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Ceciliabr
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Light & textures - rendering examples of this and that.

Are high-res textures and big 3D models really what’s slowing down the rendering process?
Ever since I started working with SH3D, I have had the understanding that using tiny 3D models and
tiny textures will render a lot faster than using big 3D models and high-res textures.
But after experimenting for some time now with 3D models and textures, I’m seriously questioning this.
In my experience, this is what is slowing down the rendering process ( in this order):

1) Using the path-setting for global illumination.

2) Using a very high number of light sources.

3) Using the external brightness setting (IBL) (to some extent).

Using big sized textures makes Sunflow think for a while before starting the rendering process,
but once it starts, it renders just as fast as with small textures.




Here are two renderings where I'm using big sky textures ( 15000x3500 px), IBL and sunlight + a few light sources.




The reason for the significantly longer rendering time here is the very complex high-poly tree (76Mb textured),
which is unnecessary for a wide shot like this.
On the first image I use a low-poly version of the tree (3.2Mb) and it works perfectly well.

Another Sunset (All these sunsets are inspired by my short summer vacation in Norway):

Rendered with moon setting and just one big light panel simulating sunlight.
The sky texture is a high-res 15000x3500 px of 11Mb, downscaled from a 55Mb bmp image created with Vue eXtream.

The curious contraption on the left is my attempt to construct a rack for drying fish.
(If you're a local, you are welcome to laugh your head off.)

Here is a way more complex project, with a really BIG terrain texture, and a 15000x3500 px sky texture.
This time rendered without IBL (External brightness off):




Here's something to think of if the preview window is getting slow and difficult to handle:



And to finish this intro...






More to follow.

Cec
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[Edit 1 times, last edit by Ceciliabr at Aug 28, 2018 1:45:04 AM]
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enkonyito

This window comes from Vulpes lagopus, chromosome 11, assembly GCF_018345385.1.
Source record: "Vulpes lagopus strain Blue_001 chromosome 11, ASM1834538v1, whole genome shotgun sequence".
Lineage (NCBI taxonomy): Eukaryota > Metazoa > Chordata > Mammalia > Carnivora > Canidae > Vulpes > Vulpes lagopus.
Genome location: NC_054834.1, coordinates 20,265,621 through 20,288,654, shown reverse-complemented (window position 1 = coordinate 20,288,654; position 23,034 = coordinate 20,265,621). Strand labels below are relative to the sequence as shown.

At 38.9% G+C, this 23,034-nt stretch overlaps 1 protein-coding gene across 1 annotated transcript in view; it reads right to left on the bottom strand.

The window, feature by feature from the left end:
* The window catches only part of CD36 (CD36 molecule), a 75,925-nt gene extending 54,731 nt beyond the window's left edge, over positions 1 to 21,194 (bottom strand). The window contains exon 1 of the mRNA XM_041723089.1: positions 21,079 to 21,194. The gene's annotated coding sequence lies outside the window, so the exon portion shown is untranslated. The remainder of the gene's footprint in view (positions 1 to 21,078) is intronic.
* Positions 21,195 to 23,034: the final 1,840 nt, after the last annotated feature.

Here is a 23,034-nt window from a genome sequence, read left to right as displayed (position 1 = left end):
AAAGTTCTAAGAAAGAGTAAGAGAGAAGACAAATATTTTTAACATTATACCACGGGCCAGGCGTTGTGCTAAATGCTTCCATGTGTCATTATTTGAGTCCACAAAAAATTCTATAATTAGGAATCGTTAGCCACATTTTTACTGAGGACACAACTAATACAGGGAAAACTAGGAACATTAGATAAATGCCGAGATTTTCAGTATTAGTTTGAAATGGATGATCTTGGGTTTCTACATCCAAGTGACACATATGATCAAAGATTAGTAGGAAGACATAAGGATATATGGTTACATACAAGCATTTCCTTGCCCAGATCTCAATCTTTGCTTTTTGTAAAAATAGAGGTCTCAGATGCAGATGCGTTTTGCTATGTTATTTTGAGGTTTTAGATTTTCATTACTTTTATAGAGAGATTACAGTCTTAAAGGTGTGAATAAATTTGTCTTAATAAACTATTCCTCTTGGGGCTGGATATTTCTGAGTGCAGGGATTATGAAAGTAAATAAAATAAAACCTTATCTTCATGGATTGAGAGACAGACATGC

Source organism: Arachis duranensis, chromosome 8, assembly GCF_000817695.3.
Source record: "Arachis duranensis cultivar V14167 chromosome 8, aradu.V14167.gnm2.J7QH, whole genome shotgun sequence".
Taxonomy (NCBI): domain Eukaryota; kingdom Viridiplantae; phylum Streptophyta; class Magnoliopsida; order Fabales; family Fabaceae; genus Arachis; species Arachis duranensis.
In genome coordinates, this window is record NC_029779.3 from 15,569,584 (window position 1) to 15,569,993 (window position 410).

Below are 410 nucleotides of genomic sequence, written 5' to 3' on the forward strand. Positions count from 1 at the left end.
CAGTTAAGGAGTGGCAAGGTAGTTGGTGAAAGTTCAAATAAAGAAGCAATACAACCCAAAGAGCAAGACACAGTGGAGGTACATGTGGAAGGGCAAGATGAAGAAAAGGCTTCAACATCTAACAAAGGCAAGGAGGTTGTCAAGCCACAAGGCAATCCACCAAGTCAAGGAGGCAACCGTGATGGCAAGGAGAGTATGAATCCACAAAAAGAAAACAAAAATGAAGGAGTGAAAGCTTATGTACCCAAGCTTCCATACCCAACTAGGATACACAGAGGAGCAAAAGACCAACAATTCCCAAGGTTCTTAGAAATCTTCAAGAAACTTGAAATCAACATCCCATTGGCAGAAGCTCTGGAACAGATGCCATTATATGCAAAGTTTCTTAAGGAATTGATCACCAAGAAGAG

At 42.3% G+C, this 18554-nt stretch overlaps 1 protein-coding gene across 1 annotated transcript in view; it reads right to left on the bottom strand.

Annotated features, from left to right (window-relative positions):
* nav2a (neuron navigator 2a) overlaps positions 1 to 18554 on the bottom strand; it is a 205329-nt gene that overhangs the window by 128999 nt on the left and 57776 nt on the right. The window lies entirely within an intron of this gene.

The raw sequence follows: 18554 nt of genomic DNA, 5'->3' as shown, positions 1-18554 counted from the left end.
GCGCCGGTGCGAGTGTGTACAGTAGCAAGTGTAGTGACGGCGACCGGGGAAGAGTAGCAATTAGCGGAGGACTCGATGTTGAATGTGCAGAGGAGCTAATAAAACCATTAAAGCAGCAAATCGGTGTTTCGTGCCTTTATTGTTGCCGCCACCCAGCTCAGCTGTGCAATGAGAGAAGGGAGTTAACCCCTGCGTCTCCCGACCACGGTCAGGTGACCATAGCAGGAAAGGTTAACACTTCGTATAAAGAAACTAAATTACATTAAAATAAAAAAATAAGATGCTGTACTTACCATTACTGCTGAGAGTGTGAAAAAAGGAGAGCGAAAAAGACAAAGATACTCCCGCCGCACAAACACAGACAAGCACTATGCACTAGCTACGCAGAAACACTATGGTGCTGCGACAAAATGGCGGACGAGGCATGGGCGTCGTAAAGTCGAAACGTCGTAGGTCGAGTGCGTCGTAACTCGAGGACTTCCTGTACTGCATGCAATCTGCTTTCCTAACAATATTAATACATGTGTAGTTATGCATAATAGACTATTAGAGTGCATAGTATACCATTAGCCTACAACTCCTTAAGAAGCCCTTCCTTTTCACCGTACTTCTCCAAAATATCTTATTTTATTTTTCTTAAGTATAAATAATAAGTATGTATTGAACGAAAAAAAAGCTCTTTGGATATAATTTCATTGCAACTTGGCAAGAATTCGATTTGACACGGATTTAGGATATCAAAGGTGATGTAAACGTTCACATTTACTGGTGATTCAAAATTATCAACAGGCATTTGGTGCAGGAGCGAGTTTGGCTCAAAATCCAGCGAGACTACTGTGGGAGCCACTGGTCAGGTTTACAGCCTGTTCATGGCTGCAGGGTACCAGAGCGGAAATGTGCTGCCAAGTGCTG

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Re: Light & textures - rendering examples of this and that.

In my experience, this is what is slowing down the rendering process ( in this order):

1) Using the path-setting for global illumination.

2) Using a very high number of light sources.

3) Using the external brightness setting (IBL) (to some extent).

1) Using the path-setting for global illumination. TRUE
The larger the value of diffusedBounced, the more time it will take to render.

2) Using a very high number of light sources. TRUE

3) Using the external brightness setting (IBL) (to some extent). TRUE
Sample values have been increased for good interior rendering and better definition of the outer shadows.

And I'll add in 4) Using detailed or complex objects like trees.
In this case, the rendering "stagnates" on a part then accelerates.
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EnkoNyito gallery
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UbuntuBirdy
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Re: Light & textures - rendering examples of this and that.

some more slow-down reasons:
- transparent materials
- reflecting surfaces
----------------------------------------
SH3D 6.0 / Ubuntu 18.04 (Mainline-Kernel) / Radeon RX580 / Ryzen 7 1800x
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Ceciliabr
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Re: Light & textures - rendering examples of this and that.

3) Using the external brightness setting (IBL) (to some extent). TRUE Sample values have been increased for good interior rendering and better definition of the outer shadows.
It's a very nice feature that I use a lot.
Adding different colours or images (or even solid black) to the top part of the sky, can really make some incredible lighting effects.

And I'll add in 4) Using detailed or complex objects like trees. In this case, the rendering "stagnates" on a part then accelerates.
Absolutely!
But it's important to differentiate between large and complex models.

C
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VeroniQ
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Re: Light & textures - rendering examples of this and that.

Cecilia, I love this two nasty marsians!
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Xiste
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Re: Light & textures - rendering examples of this and that.

If you're a local, you are welcome to laugh your head off.
Nope, being somewhat local I'm not laughing my head off!
Your attempt to create a "hjell" has resulted in a quite adequate rendition.
And let me add: These are wonderful renderings, Cecilia, you have totally captured the soul of northern Norway here!